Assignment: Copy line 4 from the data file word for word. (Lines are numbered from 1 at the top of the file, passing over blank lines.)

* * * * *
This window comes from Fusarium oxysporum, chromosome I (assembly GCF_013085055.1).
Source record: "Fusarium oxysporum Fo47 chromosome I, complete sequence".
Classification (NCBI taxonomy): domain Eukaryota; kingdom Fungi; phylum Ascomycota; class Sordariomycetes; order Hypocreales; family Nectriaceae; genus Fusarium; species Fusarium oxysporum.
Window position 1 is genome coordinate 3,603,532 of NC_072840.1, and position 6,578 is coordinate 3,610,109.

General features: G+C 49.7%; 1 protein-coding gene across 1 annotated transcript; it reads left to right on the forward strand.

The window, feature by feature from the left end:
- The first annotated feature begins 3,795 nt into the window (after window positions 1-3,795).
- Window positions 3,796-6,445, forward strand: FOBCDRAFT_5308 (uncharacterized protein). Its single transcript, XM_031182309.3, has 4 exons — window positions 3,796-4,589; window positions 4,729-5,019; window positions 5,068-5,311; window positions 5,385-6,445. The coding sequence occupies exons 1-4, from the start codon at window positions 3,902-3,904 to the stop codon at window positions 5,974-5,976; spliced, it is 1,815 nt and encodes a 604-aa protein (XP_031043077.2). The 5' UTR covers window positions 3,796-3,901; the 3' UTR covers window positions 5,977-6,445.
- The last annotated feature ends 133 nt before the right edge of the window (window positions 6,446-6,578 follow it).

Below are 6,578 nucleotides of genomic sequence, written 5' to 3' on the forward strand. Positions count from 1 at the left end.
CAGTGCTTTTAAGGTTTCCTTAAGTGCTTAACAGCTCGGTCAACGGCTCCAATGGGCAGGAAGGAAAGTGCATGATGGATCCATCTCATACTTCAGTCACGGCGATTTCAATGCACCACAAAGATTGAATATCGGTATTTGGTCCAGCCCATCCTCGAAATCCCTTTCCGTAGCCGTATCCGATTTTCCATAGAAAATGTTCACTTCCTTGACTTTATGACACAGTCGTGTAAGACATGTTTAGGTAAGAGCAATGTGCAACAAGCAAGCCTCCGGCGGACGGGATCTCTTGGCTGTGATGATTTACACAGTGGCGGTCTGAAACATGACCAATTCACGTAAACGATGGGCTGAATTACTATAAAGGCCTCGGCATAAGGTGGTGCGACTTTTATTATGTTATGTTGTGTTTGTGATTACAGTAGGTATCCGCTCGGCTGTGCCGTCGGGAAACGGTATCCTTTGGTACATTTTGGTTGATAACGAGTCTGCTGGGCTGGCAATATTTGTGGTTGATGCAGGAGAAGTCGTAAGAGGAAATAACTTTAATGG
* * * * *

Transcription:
Window position 1 is genome coordinate 3,603,532 of NC_072840.1, and position 6,578 is coordinate 3,610,109.